In the past few decades, South Korea’s economy has undergone a dramatic shift. One of the most digitalised and advanced nations, the country has been transformed into a technological powerhouse thanks to large conglomerates and government efforts to leverage startups to create disruptive innovation. As the so-called Fourth Industrial Revolution progresses, the delicate balance between large corporations and new startups will become increasingly important.
However, the country has not always welcomed startups. This recent development is due to government support schemes like the tech incubator programme for startups, which matches promising startups with government funding. In 2021, venture investments in South Korean startups grew 78% year-on-year to KRW7.7 trillion (USD5.9 billion), according to the Ministry of SMEs and Startups.
Following the UN Conference on Trade and Development’s reclassification that leveraged South Korea’s status as a developed economy last year, the country has put all its efforts into maximising export products once the world reopens, post-pandemic. The government shifted its priority to developing more advanced hardware for automotive, electronics, steel, mobile devices and semiconductors, among other industries, bolstering its collaboration with the industries’ leading players.
According to the Ministry of Economy and Finance, South Korea’s outbound investment in 2021 increased 32.8% from the previous year to a record high USD75.9 billion. Regardless of the unprecedented pandemic that began in 2019, South Korean firms’ foreign direct investment (FDI) is continually increasing. The country’s outbound FDI in 2021 was more than double the USD29.5 billion inbound investment into the country the same year.
Because of a dramatic decrease in birth rates and the inevitable population cliff, South Korean firms will strive to broaden their reach to foreign countries. Consequently, FDI will become more and more important.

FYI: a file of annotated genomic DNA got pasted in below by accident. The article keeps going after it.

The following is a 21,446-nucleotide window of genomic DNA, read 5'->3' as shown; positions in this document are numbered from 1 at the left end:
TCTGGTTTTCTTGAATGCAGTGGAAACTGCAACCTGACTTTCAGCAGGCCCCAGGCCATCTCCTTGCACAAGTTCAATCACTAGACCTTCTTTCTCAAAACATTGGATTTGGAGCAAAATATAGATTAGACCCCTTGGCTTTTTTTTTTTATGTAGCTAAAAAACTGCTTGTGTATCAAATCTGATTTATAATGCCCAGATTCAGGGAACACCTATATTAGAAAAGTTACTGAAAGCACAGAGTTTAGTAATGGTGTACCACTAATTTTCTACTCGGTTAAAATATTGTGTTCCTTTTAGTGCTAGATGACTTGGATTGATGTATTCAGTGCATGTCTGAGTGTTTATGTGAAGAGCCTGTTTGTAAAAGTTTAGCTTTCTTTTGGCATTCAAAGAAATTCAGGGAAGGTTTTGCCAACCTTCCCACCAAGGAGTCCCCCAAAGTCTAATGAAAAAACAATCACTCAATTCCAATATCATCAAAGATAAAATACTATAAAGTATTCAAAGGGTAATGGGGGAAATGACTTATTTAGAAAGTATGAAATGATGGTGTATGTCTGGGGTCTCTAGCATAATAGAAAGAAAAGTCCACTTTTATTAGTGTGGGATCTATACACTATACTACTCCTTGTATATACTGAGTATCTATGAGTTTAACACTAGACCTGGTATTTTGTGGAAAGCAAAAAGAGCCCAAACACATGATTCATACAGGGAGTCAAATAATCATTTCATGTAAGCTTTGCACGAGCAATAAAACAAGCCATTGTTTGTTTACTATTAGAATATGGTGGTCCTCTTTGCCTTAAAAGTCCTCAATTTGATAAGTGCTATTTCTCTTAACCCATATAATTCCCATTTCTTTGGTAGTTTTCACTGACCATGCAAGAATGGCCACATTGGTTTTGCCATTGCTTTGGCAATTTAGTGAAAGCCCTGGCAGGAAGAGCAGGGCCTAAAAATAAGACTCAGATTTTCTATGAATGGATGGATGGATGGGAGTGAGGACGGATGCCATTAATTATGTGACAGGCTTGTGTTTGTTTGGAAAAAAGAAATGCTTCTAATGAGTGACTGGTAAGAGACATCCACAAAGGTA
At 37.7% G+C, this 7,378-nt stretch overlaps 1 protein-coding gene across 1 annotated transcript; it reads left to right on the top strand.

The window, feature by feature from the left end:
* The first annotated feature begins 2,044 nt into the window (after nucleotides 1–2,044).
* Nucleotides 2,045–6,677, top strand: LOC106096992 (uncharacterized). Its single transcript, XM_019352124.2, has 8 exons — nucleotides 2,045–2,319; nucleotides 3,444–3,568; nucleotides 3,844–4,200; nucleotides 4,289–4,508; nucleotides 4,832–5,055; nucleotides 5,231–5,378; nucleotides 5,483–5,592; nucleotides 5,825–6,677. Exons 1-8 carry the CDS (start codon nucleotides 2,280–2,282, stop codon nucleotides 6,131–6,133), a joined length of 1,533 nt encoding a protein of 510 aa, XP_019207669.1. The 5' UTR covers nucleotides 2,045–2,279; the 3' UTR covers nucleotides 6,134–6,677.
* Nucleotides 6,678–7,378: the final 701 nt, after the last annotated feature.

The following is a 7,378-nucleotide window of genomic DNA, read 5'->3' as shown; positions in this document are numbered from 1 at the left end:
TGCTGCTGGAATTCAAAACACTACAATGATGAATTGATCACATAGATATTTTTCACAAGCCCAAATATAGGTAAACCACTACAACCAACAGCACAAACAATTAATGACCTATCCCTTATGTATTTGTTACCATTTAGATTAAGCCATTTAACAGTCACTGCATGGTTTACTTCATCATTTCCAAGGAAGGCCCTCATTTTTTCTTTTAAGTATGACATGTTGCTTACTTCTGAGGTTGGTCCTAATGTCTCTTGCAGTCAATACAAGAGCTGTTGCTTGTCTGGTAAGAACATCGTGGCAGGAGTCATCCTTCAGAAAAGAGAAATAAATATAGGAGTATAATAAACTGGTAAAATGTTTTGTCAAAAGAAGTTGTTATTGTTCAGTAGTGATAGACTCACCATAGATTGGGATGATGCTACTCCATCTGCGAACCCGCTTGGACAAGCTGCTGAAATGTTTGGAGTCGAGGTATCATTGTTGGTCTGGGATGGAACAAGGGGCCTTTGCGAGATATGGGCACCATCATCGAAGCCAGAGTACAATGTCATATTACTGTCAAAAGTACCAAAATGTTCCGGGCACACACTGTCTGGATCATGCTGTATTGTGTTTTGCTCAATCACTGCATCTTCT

US President Joe Biden chose the Samsung chip complex in Suwon city as his first stop when he visited South Korea in May this year. Samsung is scheduled to invest USD17 billion in Texas to build a new chip fabrication plant. Hyundai also pledged at least USD10 billion in investment in the US for electric vehicles, batteries and related technology. Another conglomerate, SK, paid USD410 million to buy a stake in a Vietnamese conglomerate and is going to invest USD52 billion in the US by 2030. These investment plans showcase how robustly South Korean companies are planning to increase FDI.
It is a great honour to write a foreword yet again for the Korea Outbound Investment Guide 2022 edition. I am also very pleased to see that Asia Business Law Journal is unwaveringly committed to helping the FDI of South Korean companies.
It is remarkable that Asia Business Law Journal is about to update the Korea Outbound Investment Guide in collaboration with prestigious law firms around the world to keep pace with the recent environmental changes in FDI. Many South Korean companies have been eager to have legal guidance to help them make sound and well-informed decisions on their investments. I sincerely wish that this guide will play the role of a compass for these firms and contribute to the prosperity of not only Korean companies investing abroad but also the countries that receive FDI from these companies.